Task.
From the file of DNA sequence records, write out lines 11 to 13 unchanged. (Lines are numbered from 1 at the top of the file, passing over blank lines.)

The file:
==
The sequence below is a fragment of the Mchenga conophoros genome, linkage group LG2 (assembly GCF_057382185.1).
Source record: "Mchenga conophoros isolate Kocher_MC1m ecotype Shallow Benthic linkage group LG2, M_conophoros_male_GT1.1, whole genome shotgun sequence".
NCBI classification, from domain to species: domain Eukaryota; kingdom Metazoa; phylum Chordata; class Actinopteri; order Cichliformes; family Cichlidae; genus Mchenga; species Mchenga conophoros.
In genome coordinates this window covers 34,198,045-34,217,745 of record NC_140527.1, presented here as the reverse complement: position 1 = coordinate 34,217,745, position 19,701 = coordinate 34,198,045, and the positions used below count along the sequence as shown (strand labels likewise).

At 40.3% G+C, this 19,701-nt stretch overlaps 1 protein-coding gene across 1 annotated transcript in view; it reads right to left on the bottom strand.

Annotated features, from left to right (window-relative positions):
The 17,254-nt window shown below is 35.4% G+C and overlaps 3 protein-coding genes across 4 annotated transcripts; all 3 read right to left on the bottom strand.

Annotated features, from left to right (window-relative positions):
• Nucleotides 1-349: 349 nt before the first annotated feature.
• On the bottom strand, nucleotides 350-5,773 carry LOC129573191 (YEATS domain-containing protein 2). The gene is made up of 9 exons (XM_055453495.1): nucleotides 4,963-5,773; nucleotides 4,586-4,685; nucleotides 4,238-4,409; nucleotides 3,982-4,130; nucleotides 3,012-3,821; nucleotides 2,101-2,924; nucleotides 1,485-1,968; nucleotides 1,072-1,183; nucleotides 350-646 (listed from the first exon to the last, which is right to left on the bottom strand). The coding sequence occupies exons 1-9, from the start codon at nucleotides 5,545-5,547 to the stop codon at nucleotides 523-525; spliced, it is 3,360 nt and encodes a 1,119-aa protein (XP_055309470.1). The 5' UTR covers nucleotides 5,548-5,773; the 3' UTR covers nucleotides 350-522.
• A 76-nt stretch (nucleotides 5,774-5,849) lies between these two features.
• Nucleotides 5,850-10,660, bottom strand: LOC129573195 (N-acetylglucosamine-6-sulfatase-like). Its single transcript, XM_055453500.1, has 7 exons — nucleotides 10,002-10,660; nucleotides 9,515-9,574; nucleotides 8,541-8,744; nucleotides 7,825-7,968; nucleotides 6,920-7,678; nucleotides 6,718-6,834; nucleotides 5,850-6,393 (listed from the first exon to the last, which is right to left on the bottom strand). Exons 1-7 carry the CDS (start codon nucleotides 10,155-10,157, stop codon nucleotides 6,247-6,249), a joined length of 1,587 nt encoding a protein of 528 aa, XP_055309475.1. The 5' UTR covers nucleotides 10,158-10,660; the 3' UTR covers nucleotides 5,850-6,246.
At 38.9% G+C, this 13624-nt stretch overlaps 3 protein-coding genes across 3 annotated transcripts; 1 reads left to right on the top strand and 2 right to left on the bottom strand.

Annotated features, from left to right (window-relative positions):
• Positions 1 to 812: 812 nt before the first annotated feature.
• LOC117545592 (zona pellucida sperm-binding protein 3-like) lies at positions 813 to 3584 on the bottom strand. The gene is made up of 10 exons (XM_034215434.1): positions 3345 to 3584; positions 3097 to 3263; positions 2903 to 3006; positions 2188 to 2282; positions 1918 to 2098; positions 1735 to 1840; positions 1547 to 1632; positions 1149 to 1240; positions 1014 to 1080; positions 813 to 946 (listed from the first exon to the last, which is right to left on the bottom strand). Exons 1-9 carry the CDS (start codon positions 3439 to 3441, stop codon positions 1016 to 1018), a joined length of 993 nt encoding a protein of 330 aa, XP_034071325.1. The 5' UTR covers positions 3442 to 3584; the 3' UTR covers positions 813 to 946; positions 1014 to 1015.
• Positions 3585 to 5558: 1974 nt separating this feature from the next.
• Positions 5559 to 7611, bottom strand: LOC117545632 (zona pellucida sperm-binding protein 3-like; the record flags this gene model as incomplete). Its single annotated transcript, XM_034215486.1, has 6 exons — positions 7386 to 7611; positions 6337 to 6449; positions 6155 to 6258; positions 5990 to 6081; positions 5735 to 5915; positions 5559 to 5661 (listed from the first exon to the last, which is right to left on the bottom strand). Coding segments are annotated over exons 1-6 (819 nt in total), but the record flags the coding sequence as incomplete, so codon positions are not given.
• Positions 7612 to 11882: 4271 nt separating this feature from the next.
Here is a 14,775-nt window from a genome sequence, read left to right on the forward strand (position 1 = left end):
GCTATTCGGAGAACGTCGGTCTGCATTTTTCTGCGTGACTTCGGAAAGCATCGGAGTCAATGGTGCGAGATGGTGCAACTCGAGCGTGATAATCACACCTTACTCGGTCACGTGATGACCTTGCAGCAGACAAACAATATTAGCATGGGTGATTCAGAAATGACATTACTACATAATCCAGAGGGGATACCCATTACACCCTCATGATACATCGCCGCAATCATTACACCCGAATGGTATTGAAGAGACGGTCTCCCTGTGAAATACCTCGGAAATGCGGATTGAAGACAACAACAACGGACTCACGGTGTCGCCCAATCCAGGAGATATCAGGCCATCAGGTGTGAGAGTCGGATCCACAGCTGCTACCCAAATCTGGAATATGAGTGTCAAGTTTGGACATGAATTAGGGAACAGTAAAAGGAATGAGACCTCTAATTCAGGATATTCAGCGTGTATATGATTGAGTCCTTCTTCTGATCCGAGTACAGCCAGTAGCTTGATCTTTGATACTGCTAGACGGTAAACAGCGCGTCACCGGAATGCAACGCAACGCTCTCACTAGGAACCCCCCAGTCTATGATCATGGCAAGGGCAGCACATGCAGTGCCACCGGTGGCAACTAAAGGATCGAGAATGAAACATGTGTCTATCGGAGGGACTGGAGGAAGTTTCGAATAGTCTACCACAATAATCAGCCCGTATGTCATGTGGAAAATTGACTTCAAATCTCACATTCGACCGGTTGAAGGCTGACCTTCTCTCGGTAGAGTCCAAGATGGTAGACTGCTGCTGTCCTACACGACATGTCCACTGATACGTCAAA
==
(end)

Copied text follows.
• A 76-nt stretch (nucleotides 5,774-5,849) lies between these two features.
• Nucleotides 5,850-10,660, bottom strand: LOC129573195 (N-acetylglucosamine-6-sulfatase-like). Its single transcript, XM_055453500.1, has 7 exons — nucleotides 10,002-10,660; nucleotides 9,515-9,574; nucleotides 8,541-8,744; nucleotides 7,825-7,968; nucleotides 6,920-7,678; nucleotides 6,718-6,834; nucleotides 5,850-6,393 (listed from the first exon to the last, which is right to left on the bottom strand). Exons 1-7 carry the CDS (start codon nucleotides 10,155-10,157, stop codon nucleotides 6,247-6,249), a joined length of 1,587 nt encoding a protein of 528 aa, XP_055309475.1. The 5' UTR covers nucleotides 10,158-10,660; the 3' UTR covers nucleotides 5,850-6,246.
At 38.9% G+C, this 13624-nt stretch overlaps 3 protein-coding genes across 3 annotated transcripts; 1 reads left to right on the top strand and 2 right to left on the bottom strand.